Goals: Its purpose is to reflect the progress of philosophy as a whole and to increase the exchange of ideas and arguments between different contemporary schools of thought.
Areas of interest: history of philosophy, philosophy of language, philosophy of the formal sciences, epistemology, ethics, aesthetics, political philosophy and philosophy of mind.
Historical information: first issue published in October 1977.
Its abbreviated title is Manuscrito, which should be used in bibliographies, footnotes and bibliographical references and strips.
All content of the journal, except where identified, is licensed under a Creative Commons attribution-type BY.
The on line journal has open and free access.
Scope and Policy
1. Only unpublished contributions will be considered. Submissions should be inserted in https://mc04.manuscriptcentral.com/man-scielo#refX following the indicated steps.
2. All articles will be blind refereed by specialists in the area.
3. Papers must be in English.
4. Contributors should enclose an abstract.
5. After being accepted for publication, authors should send a copy of their article by e-mail, in WORD and PDF, and with the bibliography and references in the standard Manuscrito format.
6. Once accepted for publication, additions, deletions and changes in the papers will not be permitted.
7. Manuscrito occasionally publishes critical studies of recent works and bibliographical reviews, and occasional special issues devoted to selected topics, with papers by invited authors (all papers submitted to blind refereeing).
8. Contributors will be required to transfer copyright in the material to Manuscrito. Contributors retain the personal right to re-use the material in future collections of their own work without fee to Manuscrito. Permission will not be given to any third party to reprint, or translate, an article without the author's consent, and will only be given on condition that the authors receives an appropriate fee.
9. Articles are only accepted for consideration by Manuscrito on condition that they are not simultaneously submitted to other journal.
10. Authors will not be charged with any fees for the editorial processing and publication of accepted articles.
Form and preparation of manuscripts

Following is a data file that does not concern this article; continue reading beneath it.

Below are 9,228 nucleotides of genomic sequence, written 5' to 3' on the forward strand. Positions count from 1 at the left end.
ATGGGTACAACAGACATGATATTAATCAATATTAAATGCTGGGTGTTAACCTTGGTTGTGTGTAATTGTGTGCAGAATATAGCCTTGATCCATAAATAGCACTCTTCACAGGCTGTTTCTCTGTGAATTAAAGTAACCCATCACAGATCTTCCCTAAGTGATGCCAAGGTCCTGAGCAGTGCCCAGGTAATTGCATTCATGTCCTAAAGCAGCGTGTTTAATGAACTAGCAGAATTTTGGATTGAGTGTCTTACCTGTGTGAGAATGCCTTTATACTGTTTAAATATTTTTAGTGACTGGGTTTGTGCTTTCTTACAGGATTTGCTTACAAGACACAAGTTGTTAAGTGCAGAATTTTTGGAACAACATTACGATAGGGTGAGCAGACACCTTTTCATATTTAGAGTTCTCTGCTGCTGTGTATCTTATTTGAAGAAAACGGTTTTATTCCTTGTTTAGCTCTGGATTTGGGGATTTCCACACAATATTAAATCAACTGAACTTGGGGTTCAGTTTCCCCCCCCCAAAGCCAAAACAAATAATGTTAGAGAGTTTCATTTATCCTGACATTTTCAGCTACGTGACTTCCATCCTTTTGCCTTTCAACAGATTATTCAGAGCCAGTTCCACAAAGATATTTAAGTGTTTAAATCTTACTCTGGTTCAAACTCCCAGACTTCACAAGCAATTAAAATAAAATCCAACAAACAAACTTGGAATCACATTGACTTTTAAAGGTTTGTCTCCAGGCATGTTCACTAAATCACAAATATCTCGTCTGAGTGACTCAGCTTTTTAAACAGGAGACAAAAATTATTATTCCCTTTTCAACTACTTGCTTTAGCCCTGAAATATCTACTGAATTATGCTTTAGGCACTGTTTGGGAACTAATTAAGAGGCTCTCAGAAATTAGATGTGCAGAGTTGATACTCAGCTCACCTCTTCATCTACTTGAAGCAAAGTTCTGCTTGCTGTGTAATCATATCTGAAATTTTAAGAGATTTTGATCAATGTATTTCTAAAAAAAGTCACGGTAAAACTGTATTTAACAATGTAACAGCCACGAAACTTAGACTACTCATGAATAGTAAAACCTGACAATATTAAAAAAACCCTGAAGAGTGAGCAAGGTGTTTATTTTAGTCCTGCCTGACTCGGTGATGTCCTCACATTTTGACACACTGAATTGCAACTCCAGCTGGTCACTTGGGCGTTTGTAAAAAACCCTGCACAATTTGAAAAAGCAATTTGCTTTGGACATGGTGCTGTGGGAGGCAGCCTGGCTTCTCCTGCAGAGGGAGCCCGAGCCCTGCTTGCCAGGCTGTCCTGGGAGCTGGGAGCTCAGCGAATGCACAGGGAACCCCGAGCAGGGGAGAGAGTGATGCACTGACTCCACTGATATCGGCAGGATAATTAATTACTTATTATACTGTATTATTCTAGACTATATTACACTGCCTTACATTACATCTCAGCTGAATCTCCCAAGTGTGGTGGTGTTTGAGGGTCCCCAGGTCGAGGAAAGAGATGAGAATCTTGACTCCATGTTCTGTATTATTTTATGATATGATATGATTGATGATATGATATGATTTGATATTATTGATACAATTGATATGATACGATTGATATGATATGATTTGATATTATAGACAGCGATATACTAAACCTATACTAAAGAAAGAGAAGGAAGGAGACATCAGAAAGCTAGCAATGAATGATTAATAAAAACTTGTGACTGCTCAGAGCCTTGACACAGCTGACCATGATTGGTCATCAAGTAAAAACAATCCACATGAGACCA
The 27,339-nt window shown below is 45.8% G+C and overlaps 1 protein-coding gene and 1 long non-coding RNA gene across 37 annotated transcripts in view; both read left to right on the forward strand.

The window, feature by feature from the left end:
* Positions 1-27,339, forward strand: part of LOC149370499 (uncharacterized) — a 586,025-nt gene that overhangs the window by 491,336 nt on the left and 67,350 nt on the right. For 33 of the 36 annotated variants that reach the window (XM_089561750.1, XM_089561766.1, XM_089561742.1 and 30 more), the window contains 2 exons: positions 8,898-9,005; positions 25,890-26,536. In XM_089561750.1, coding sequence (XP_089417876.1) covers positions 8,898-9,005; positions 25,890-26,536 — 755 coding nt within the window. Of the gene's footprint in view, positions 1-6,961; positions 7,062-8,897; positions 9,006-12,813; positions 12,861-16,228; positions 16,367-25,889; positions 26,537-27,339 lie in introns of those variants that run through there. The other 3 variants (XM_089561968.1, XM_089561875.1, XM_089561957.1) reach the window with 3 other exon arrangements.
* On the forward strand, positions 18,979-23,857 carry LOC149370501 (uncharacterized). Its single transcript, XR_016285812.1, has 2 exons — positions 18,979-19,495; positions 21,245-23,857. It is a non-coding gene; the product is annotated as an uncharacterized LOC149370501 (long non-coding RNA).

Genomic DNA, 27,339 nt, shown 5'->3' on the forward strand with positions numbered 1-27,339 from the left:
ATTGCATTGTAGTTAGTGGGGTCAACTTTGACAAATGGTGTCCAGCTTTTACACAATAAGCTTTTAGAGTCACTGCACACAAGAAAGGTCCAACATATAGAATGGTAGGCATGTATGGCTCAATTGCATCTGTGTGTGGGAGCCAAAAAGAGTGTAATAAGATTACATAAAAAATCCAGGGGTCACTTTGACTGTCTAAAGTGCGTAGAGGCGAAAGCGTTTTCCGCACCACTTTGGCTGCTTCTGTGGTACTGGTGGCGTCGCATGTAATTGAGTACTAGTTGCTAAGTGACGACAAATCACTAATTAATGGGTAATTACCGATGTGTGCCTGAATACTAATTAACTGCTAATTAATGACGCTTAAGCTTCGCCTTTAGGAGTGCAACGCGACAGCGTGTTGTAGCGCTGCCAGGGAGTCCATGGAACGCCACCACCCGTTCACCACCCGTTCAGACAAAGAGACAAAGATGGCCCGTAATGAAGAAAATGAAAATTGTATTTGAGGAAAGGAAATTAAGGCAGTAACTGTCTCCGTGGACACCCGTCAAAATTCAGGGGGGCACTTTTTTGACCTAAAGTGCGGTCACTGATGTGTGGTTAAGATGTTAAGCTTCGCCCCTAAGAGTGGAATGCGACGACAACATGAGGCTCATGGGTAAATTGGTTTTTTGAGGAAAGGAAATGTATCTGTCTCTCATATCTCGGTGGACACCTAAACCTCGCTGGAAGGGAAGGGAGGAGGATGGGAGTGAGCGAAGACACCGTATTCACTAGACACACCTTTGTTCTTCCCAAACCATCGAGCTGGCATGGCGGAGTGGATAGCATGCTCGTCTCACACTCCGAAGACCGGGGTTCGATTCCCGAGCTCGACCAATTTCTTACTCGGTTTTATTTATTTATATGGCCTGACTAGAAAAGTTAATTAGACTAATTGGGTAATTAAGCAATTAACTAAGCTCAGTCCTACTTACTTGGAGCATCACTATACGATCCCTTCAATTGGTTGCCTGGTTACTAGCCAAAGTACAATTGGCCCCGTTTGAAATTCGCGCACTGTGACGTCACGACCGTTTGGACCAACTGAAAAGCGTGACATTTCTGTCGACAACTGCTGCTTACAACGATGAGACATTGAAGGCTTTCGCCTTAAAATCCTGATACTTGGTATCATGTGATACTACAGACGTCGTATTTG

References: All works quoted in the text should be listed at the end of the article, according to the following sample:
Details about translations, editions, reprints, etc., should be mentioned:
For reprinted works, the details about the original edition should be given, but the pages can be just those of the reprinted edition:
Books containing articles are cited separately:
Please follow carefully the punctuation convention in the samples above, and be as complete as possible regarding the facts of publication.
Quotations: The author (date) convention should be used for quotations internal to the text:
Footnotes should not be used for normal quotations; these shoud be incorporated in the text, using the author (date) convention. For all articles or books quoted, the date used in the text should be the one of the original publication, and not the one of the reprint, even if the page references are to the reprint. Thus, an author referring to Putnam's "Mathematics without foundations" (originally published in 1967), using the second reprinted edition in Putnam's book Mathematics, Matter and Method (published in 1979) would quote from the first page of the article in the following way: "(Putnam 1967, p. 43)".
Short quotations may appear just enclosed in double quotation marks. Longer quotations should appear as indented material, preceded and succeeded by a line space, and should not be enclosed in quotation marks. The information about the source of the reference should appear as part of the indented material, after the full stop, according to the following sample:
Quotation of Classical Works: For classical works, authors might prefer to use an abbreviation instead of the date. For example, an author referring to Kant's Critique of Pure Reason could write "According to Kant (CPR, B 43)..." or "According to Kant (KrV, B 43)...". The abbreviation used should be mentioned in the reference section at the end, as in
Classical articles might be quoted by their name, enclosed in quotation marks:
Quotation marks: Single quotation marks should be used for mentioning a word or symbol, as in
For mentioning an expression within anoter one that is already enclosed in single quotation marks, please use double quotation marks as in
Otherwise, double quotation marks should be used only for quoting, or to suggest special usage (irony, etc).
Footnotes: For notes, please use footnotes (numbered with arabic numerals), and not endnotes. Quotations within footnotes follow the same conventions above.
Acknowledgement footnote: If the author decides to include an acknowledgement footnote, this should be referenced at the title, indicated with an '*' (i.e., not numbered).
Logical symbolism: Variables, predicate letters, Greek characters, etc. should be italicized.
Foreign words: Foreign words (to the language in which the article is written, of course) should be italicized.